A pie is one of those pastries with a sweet or savoury filling. I just don't associate pizza with pie.
Why do some people refer to a pizza as a pie?
|by Anonymous||reply 67||12/10/2013|
Because it's (almost always) round and gets cut into wedges?
|by Anonymous||reply 1||02/16/2013|
No one cares, OP.
|by Anonymous||reply 2||02/16/2013|
They needed something to rhyme with "eye" in "That's Amore."
|by Anonymous||reply 3||02/16/2013|
It's an Italian thing.
|by Anonymous||reply 4||02/16/2013|
Faux Naive troll--you're getting really boring.
|by Anonymous||reply 5||02/16/2013|
Pizza is pie in Italian.
|by Anonymous||reply 6||02/16/2013|
R5 Go fuck your rancid cunt with something hard and sand-papery you twat.
|by Anonymous||reply 7||02/16/2013|
It's more like a tartine, isn't it?
|by Anonymous||reply 8||02/16/2013|
You paid $18 to post THIS? Sad, really.
|by Anonymous||reply 9||02/16/2013|
It's round food, dumbass!
|by Anonymous||reply 10||02/16/2013|
R6, the Italian word for "pie" is not "pizza". The word for a sweet pie (e.g., filled with fruit) is "torta" -- for a savory pie (e.g., filled with meat) the word is "pasticcio".
As a child in the midwest during the fifties, people referred to pizza as "pizza pie" -- probably an American term not used in Italy (& maybe not used much here anymore).
|by Anonymous||reply 11||02/16/2013|
In Chicago it is pie.
|by Anonymous||reply 12||02/16/2013|
Why do some refer to vagina as pie? It's certainly not a pie, nor is it round, however it can be italian. Maybe it's a fifties thing.
|by Anonymous||reply 13||02/16/2013|
Dumbest Thread Ever.
|by Anonymous||reply 14||02/16/2013|
The latest thread topics have been so shitty.
|by Anonymous||reply 15||02/16/2013|
It has a crust and filling (toppings). Thread closed.
|by Anonymous||reply 16||02/16/2013|
I log on for celeb gossip and THIS is what is here? ZZZZZZZZZZZZZZZZZZZ
|by Anonymous||reply 17||02/16/2013|
Who wants to bet the OP's education level? Did he even complete the GED?
|by Anonymous||reply 18||02/16/2013|
To everyone who complained about the thread: Was there someone holding a gun to your head and forcing you to click on the link? No? Then STFU.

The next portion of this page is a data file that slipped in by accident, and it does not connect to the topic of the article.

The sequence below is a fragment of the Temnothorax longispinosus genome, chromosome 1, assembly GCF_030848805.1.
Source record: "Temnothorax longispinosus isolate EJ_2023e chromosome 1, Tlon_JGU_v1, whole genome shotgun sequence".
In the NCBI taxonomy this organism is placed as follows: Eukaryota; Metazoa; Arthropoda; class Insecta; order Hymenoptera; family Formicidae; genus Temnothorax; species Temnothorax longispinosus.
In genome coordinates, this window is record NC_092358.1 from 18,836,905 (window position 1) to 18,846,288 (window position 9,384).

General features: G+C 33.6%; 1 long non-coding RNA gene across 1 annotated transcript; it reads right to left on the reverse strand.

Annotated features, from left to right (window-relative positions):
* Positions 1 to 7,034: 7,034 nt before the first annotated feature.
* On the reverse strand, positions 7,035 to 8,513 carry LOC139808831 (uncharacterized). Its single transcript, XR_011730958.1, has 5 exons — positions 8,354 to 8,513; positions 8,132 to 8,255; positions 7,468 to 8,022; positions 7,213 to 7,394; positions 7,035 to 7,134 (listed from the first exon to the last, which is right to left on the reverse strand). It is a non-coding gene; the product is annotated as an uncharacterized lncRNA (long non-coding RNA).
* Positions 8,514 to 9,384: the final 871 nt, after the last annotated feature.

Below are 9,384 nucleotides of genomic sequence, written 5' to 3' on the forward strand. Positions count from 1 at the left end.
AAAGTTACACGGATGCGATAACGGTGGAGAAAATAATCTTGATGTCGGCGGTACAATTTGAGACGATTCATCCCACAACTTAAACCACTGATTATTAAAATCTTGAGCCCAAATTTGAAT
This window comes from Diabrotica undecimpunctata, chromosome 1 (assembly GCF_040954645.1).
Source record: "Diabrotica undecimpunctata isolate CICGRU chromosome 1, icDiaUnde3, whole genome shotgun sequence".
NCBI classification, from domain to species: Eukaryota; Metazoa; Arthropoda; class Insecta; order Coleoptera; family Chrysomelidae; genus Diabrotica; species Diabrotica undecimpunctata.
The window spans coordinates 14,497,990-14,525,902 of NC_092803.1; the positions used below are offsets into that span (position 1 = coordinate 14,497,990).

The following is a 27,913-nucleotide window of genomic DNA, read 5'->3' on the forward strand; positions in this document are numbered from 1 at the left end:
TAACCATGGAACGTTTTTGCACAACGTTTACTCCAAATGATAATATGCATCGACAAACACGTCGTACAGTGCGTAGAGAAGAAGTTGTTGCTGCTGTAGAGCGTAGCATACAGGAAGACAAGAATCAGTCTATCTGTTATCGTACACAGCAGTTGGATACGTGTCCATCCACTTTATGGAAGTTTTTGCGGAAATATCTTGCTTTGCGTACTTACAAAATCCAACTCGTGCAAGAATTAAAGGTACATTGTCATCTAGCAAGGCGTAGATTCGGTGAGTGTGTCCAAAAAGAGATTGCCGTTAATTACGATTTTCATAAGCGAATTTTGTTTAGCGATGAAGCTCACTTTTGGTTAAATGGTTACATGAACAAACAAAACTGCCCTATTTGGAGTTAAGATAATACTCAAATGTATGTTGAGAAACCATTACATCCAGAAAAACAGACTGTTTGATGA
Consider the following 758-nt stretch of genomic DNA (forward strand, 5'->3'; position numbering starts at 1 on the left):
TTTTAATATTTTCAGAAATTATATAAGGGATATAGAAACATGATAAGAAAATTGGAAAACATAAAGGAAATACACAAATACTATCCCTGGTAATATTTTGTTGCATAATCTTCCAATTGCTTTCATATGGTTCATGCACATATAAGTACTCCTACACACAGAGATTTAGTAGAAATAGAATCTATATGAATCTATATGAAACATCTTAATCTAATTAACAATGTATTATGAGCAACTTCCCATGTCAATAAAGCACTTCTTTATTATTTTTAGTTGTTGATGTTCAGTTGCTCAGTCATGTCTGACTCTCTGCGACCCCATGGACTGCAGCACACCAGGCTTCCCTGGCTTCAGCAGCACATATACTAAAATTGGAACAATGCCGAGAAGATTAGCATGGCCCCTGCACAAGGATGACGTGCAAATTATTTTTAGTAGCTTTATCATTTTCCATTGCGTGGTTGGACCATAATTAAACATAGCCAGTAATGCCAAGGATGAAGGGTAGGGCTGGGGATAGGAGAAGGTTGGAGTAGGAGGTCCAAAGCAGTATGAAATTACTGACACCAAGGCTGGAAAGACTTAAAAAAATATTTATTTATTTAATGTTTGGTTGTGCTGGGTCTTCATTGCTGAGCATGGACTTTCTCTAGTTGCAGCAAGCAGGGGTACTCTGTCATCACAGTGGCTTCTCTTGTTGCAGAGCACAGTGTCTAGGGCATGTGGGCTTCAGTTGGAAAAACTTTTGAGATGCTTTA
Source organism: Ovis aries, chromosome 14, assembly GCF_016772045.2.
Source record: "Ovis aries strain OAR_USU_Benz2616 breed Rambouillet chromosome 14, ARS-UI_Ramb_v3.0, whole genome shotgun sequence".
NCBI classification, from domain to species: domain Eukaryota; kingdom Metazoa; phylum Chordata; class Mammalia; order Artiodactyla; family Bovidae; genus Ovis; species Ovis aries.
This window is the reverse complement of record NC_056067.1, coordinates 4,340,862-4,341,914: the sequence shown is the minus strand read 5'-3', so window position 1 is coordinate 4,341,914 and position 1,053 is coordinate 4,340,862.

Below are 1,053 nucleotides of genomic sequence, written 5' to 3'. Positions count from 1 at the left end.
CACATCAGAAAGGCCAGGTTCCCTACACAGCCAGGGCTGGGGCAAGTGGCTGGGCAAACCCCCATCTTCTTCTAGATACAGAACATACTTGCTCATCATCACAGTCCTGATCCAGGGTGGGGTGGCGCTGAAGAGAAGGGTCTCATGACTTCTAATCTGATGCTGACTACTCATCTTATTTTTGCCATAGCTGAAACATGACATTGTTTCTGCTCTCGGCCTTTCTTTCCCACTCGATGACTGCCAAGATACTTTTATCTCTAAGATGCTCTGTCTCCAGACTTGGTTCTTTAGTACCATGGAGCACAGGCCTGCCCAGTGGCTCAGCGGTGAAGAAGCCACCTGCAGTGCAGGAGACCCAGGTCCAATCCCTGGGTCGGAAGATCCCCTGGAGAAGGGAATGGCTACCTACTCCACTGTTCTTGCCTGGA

|by Anonymous||reply 19||02/16/2013|
I just find it annoying when people insist on calling it "pizza pie." These people are usually elder. There's no reason to say that, let alone be adamant about it.
But no, no..."pizza" does not translate to "pie" as Americans know it.
And, R12, it borders upon casserole there.
|by Anonymous||reply 20||02/16/2013|
When pizza first became popular in the U.S. (back in the fifties and sixties), it was always called a pizza pie. So it wasn't "some people", it was everyone. But as pizza became commonplace, and franchises emerged, people just started calling it "pizza".
I don't know what they say in Italy, but I grew up in an Italian neighborhood in NY and everyone called it a pizza pie.
|by Anonymous||reply 21||02/16/2013|
Saw a sign on Long Beach Island, New Jersey for Tomato Pies.
|by Anonymous||reply 22||02/16/2013|
My best friend is from an old school Italian neighborhood in the Bronx and whenever he wants to go for pizza he always says "Let's go for a pie!" which really confused me for the first year that I knew him...
|by Anonymous||reply 23||02/16/2013|
So did I and so did my dad, R21. "Pizza pie" is a term that probably began in order to assimilate the food into American culture. This may have been started by Italian-Americans, but that doesn't make it correct. What I'm saying is that it's dated and ridiculous to keep saying "pizza pie." So is "tuna fish."
You wouldn't say "torta de pizza," which is actually a completely different dish.
Italian-Americans got all kinds of terms wonky, relative to their counterparts in Italian. Pizza doesn't translate to pie like it's known in the USA, but it was guessed by Italian-Americans as a blanket term to encompass pies, because "pizza" is their base idea of pie, like apple pie is the American unit.
The etymology is disputed, but "pizza" means "pizza" in Italy, in the sense of having a flatbread or flat-ish bread with topping(s).
|by Anonymous||reply 24||02/16/2013|
When I was young I worked as a bank teller and a guy used to come in with bad checks. I had his number. His name was August D'Amore.
So I'd sing "He comes in with no cash and a bad check to pass" "That's D'Amore". Lost on the other tellers.
It was a time when Farrah Fawcett's hair was in vogue and a really ugly woman had tried the hairstyle. I told her she looked like Voltaire. Lost on the other tellers.
|by Anonymous||reply 25||02/16/2013|